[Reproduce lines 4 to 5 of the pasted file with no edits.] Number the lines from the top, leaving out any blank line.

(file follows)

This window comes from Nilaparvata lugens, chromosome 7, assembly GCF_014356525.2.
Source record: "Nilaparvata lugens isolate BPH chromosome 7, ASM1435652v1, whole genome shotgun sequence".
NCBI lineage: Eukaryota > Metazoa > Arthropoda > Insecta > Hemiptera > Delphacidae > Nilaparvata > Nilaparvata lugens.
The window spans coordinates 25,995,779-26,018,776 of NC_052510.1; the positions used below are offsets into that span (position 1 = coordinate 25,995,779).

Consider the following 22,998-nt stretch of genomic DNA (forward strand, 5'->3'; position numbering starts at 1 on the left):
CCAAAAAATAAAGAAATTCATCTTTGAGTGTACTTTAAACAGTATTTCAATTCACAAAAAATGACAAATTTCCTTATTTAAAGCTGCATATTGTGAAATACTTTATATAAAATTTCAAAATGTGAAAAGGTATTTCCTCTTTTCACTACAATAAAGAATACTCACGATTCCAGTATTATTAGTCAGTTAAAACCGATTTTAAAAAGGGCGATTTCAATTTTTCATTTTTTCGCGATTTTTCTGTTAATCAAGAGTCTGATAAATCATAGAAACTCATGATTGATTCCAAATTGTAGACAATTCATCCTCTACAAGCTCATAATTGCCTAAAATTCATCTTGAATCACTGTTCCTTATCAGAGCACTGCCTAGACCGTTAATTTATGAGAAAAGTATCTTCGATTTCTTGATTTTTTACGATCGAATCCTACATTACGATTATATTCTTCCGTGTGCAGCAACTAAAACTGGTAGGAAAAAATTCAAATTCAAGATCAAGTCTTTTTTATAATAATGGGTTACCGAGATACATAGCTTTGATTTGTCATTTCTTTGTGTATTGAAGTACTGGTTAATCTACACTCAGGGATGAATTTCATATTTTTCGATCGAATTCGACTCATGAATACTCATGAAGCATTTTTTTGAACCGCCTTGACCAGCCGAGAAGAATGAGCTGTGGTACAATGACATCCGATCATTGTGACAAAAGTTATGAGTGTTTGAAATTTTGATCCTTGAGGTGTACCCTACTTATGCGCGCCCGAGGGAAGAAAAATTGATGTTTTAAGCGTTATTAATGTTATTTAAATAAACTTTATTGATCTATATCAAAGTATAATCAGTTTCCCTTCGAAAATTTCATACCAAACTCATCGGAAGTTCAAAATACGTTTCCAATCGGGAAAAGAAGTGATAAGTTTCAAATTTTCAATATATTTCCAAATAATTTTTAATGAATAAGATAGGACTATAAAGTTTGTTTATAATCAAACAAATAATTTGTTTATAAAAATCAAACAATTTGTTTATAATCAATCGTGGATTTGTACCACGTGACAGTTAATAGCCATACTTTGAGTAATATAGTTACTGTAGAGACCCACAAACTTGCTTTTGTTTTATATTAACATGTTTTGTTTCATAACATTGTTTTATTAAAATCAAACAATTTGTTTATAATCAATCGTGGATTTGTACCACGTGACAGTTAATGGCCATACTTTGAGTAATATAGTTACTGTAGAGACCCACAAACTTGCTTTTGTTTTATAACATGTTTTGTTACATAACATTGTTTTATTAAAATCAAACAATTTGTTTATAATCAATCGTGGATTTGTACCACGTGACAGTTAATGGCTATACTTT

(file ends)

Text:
The window spans coordinates 25,995,779-26,018,776 of NC_052510.1; the positions used below are offsets into that span (position 1 = coordinate 25,995,779).

Consider the following 22,998-nt stretch of genomic DNA (forward strand, 5'->3'; position numbering starts at 1 on the left):